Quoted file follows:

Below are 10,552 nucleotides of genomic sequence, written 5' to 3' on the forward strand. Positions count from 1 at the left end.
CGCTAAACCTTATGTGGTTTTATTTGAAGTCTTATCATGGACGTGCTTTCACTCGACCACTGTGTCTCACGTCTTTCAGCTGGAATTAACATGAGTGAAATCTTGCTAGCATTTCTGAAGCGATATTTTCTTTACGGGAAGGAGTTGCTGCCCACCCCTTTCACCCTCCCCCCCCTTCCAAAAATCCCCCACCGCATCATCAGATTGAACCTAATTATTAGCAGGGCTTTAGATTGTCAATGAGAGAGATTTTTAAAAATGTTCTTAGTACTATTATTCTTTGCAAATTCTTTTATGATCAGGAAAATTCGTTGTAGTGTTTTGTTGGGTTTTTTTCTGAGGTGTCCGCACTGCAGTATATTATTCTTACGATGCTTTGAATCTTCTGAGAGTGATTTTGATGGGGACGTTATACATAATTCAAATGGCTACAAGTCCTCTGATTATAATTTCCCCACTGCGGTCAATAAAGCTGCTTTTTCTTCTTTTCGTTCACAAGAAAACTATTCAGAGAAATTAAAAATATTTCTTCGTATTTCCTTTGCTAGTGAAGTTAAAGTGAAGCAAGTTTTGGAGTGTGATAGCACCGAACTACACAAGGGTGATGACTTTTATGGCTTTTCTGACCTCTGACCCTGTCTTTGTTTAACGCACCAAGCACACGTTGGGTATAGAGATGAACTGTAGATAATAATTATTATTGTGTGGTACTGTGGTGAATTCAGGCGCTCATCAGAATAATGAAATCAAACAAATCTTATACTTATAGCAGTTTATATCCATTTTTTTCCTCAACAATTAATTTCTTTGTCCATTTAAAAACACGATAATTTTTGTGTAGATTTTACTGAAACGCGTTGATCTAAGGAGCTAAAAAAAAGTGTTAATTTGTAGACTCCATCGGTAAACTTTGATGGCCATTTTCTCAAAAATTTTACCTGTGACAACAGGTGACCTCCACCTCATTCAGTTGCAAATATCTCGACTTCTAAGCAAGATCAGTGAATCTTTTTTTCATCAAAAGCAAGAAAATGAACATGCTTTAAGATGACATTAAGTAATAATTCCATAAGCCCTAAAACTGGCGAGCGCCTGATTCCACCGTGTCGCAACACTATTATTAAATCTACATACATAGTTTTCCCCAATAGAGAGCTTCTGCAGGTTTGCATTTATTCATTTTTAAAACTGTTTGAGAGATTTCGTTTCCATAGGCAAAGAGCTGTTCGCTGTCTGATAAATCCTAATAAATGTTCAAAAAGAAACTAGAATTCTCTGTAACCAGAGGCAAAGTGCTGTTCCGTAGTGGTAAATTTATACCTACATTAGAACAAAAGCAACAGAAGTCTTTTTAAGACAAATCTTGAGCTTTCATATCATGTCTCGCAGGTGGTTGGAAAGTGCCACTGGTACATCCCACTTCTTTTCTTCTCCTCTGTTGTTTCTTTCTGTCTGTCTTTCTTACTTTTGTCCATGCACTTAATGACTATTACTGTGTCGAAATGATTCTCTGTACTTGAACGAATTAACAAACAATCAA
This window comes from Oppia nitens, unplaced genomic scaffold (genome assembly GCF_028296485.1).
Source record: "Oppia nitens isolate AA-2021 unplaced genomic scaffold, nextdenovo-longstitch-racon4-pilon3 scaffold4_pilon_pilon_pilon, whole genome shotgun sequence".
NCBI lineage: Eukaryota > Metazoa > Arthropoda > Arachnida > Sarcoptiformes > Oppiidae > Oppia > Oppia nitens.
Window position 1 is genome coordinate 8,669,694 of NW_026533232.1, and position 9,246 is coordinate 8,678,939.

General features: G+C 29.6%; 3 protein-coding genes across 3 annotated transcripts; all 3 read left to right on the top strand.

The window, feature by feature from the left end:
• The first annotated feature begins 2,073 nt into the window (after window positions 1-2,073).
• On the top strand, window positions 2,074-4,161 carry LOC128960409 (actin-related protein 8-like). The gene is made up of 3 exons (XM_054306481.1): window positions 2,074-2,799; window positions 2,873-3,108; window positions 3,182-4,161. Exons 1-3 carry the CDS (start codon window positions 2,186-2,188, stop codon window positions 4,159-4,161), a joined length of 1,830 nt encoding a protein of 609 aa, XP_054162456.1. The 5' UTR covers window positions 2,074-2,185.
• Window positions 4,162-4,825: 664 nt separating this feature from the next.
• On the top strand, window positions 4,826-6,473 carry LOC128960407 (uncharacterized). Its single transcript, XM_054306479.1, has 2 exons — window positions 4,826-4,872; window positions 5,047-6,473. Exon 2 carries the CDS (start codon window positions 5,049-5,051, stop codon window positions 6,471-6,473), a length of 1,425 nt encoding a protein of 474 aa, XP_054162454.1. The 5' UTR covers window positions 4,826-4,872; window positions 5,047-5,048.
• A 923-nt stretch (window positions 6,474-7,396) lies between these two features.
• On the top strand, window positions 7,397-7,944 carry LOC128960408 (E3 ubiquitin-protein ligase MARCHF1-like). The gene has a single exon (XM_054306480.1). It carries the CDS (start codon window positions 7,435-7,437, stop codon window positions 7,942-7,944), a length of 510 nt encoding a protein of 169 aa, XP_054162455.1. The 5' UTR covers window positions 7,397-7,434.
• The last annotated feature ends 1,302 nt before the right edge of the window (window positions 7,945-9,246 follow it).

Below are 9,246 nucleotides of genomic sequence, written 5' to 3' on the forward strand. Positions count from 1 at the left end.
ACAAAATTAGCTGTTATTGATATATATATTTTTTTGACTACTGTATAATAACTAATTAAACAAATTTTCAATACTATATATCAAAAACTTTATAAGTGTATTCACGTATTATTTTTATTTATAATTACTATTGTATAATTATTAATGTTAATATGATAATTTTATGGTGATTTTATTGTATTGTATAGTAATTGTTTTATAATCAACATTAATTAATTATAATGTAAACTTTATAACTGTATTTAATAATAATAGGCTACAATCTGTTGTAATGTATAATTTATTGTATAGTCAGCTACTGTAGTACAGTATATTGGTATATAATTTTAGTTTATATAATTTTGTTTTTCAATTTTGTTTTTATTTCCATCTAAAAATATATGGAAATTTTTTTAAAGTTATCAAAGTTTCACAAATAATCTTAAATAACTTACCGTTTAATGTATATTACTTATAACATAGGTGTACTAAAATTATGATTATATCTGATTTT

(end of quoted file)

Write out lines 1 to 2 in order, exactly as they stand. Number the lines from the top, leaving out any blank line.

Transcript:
Below are 10,552 nucleotides of genomic sequence, written 5' to 3' on the forward strand. Positions count from 1 at the left end.
CGCTAAACCTTATGTGGTTTTATTTGAAGTCTTATCATGGACGTGCTTTCACTCGACCACTGTGTCTCACGTCTTTCAGCTGGAATTAACATGAGTGAAATCTTGCTAGCATTTCTGAAGCGATATTTTCTTTACGGGAAGGAGTTGCTGCCCACCCCTTTCACCCTCCCCCCCCTTCCAAAAATCCCCCACCGCATCATCAGATTGAACCTAATTATTAGCAGGGCTTTAGATTGTCAATGAGAGAGATTTTTAAAAATGTTCTTAGTACTATTATTCTTTGCAAATTCTTTTATGATCAGGAAAATTCGTTGTAGTGTTTTGTTGGGTTTTTTTCTGAGGTGTCCGCACTGCAGTATATTATTCTTACGATGCTTTGAATCTTCTGAGAGTGATTTTGATGGGGACGTTATACATAATTCAAATGGCTACAAGTCCTCTGATTATAATTTCCCCACTGCGGTCAATAAAGCTGCTTTTTCTTCTTTTCGTTCACAAGAAAACTATTCAGAGAAATTAAAAATATTTCTTCGTATTTCCTTTGCTAGTGAAGTTAAAGTGAAGCAAGTTTTGGAGTGTGATAGCACCGAACTACACAAGGGTGATGACTTTTATGGCTTTTCTGACCTCTGACCCTGTCTTTGTTTAACGCACCAAGCACACGTTGGGTATAGAGATGAACTGTAGATAATAATTATTATTGTGTGGTACTGTGGTGAATTCAGGCGCTCATCAGAATAATGAAATCAAACAAATCTTATACTTATAGCAGTTTATATCCATTTTTTTCCTCAACAATTAATTTCTTTGTCCATTTAAAAACACGATAATTTTTGTGTAGATTTTACTGAAACGCGTTGATCTAAGGAGCTAAAAAAAAGTGTTAATTTGTAGACTCCATCGGTAAACTTTGATGGCCATTTTCTCAAAAATTTTACCTGTGACAACAGGTGACCTCCACCTCATTCAGTTGCAAATATCTCGACTTCTAAGCAAGATCAGTGAATCTTTTTTTCATCAAAAGCAAGAAAATGAACATGCTTTAAGATGACATTAAGTAATAATTCCATAAGCCCTAAAACTGGCGAGCGCCTGATTCCACCGTGTCGCAACACTATTATTAAATCTACATACATAGTTTTCCCCAATAGAGAGCTTCTGCAGGTTTGCATTTATTCATTTTTAAAACTGTTTGAGAGATTTCGTTTCCATAGGCAAAGAGCTGTTCGCTGTCTGATAAATCCTAATAAATGTTCAAAAAGAAACTAGAATTCTCTGTAACCAGAGGCAAAGTGCTGTTCCGTAGTGGTAAATTTATACCTACATTAGAACAAAAGCAACAGAAGTCTTTTTAAGACAAATCTTGAGCTTTCATATCATGTCTCGCAGGTGGTTGGAAAGTGCCACTGGTACATCCCACTTCTTTTCTTCTCCTCTGTTGTTTCTTTCTGTCTGTCTTTCTTACTTTTGTCCATGCACTTAATGACTATTACTGTGTCGAAATGATTCTCTGTACTTGAACGAATTAACAAACAATCAA